Our Not-So-Cute, But Oh-So-Important Turkey Tom

Thanksgiving is approaching…fast. And up until about three years ago, I struggled this time of year to find a way to turn my children’s heads from the Christmas toy catalogs to the blessings of people and things they already have around them. In the past, my husband and I made sure our kids “had the chance” (aka: forced them) to express their gratitude on Thanksgiving day, but I was left wanting with that one-and-done tradition. After much thought, I hit upon a reusable and fun way for the kids (and us parents) to count our blessings every November day leading up to Thanksgiving.

Meet Turkey Tom, the Norton family’s thankful turkey.

The process is simple, really.  Our family goal is to make Turkey Tom the most plumaged styrofoam ball turkey anyone’s ever seen by Thanksgiving day (not too hard since he’s usually the only plumaged styrofoam ball turkey anyone’s every seen, haha). We pull our featherless and freaky-lookin’ Tom from the depths of the Fall decor bin on November 1st, place him in the main living area of our home where he can serve as a visual reminder for daily thankfulness, then proceed to impale him all month long with our feathers of written gratitude! Fun, right?

On Thanksgiving day, we each pull our own color of feathers out of Tom, then sit down together as a family and read them aloud to each other. It warms my mother heart to hear them spout off objects, relationships, moments, and people they’ve thought to be thankful for throughout the month. When it’s time to put Turkey Tom away for the season, we wipe off our feathers then stash them in a Ziplock baggie, ready to be used again next year. I laughed out loud when I pulled Tom out of the bin this November and heard excited shouts from my kiddos’ mouths. Apparently, he’s been missed.

Over the past three years, I’ve grown very fond of Turkey Tom, and it’s not because he’s a stylish piece of fall decor–he’s woefully short in that area, poor guy. 😉 I’m in love with Turkey Tom because he dutifully reminds us all to look for and express our gratitude every day of the often overlooked “Thanksgiving season.” So if by chance you’ve found your Thanksgiving holiday season to be lacking in the gratitude department, I highly recommend adding a “Turkey Tom,” “Turkey Tina,” or “Turkey You Name It” to your family Thanksgiving traditions.

If you’re interested in making your own thankful turkey to use for the remainder of this thankful season (or in preparation for Thanksgiving 2017), I’ve included a few instructions below. Enlist the kids’ help for a family craft night!

Disclaimer: I’m not a super crafty person so if you read something below and think, “That non-crafty girl could’ve saved herself two hours and twelve hot glue gun burns doing it this way instead,” then please–do it your way. 🙂

Turkey Tom: Tom’s head and body consist of one giant styrofoam ball (about 8-9 inches in diameter) and one smaller styrofoam ball (about 3-4 inches in diameter) that’ve been wrapped 1.7 million times in two different colored yarns. If you get overzealous and wrap too many layers of yarn on your styrofoam balls, the feathers will have a hard time finding the styrofoam when it’s time to stick him. So go for a happy medium–enough wrappings in different directions that cover the ball without adding three inches of girth! I also found it helpful to use a bit of hot glue to secure the starting end of yarn to the styrofoam balls, along with any other string that found itself slipping off the edge.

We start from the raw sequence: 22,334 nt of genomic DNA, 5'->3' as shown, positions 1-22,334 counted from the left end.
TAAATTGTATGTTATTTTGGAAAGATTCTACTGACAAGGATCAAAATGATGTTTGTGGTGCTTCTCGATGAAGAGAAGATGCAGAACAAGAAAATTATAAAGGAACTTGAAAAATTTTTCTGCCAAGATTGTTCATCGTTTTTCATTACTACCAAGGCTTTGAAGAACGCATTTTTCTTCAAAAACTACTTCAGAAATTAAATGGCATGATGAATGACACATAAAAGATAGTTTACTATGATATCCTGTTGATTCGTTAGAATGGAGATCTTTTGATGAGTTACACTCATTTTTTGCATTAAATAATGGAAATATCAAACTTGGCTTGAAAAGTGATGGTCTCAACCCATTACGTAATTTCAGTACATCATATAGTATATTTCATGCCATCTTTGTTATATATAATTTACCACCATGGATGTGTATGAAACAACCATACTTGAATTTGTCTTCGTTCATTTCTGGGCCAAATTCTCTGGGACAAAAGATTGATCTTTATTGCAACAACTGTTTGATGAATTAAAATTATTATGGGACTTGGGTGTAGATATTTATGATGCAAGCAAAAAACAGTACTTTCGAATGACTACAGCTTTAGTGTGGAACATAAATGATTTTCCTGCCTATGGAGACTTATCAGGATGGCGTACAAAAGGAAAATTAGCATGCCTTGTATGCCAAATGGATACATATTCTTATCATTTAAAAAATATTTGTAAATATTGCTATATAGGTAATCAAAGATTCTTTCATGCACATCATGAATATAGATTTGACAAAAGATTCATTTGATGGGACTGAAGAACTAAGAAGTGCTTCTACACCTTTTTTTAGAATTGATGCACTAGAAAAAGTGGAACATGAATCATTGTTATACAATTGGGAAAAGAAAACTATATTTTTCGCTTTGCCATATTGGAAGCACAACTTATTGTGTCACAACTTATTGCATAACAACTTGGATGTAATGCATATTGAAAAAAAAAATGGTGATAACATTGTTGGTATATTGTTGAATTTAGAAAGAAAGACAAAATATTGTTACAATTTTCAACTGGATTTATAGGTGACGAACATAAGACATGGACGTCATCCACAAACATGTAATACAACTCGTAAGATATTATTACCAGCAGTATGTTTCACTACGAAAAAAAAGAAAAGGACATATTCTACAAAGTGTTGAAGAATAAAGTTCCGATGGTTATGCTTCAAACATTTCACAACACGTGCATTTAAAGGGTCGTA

I attached his head to his body with a bamboo skewer. Stick the skewer halfway into the body first, then while holding the skewer near the base, slide the head on. (I tried putting the skewer in his head and then attaching his skewered head to his body. With the force of the push into his body, that darn skewer kept coming out through his eyeball and I had to do emergency glue surgery to re-attach it. Haha. Sounds so gross…)

His eyes, beak, feet, and little gobbler thingy-a-jig are cut from felt then hot glued to the wrapped balls of yarn.

Tom’s round little body balances precariously on a roll of masking tape to keep from rolling around my entire house. (lame, I know–I’ve yet to find a better solution). Maybe you can think of a better way?

Feathers: I made a cardstock template of an easy-to-cut feather, then traced that feather 1.8 million times on colored printer paper (not cardstock). More specifically, I traced about 30 feathers for each member of my family, using one color for each person. (In other words, I have six members in my family, so I traced 30 feathers on blue paper, 30 feathers on red paper, 30 feathers on orange paper…until I had 30 feathers in six different colors.) His different colored plumage serves as a great visual reminder when someone in the family has been slacking on the thankfulness (aka: his tail of feathers is lacking a specific color).

After I traced all the feathers I needed, I laminated them, then cut them out and used masking tape to secure halved bamboo skewers to the back of them. They need about 2 inches of skewer showing on the bottom in order to get a good puncture in the styrofoam.

Feather and Marker Storage: I hot glued some twine to a wide-mouth pint mason jar to hold blank feathers and expo markers. This jar sits next to Turkey Tom all season long and is refilled with more feathers as they’re used up.

Happy Thanksgiving!

  • Debbie Norton
    Posted at 10:18h, 16 November

    I love thankful turkey Tom and I love that you are teaching my sweet grandkids these important messages. Thanksgiving does seem to get bypassed as Christmas decor and toy catalogs come out right after candy filled Halloween. So awesome Jodie. Love it

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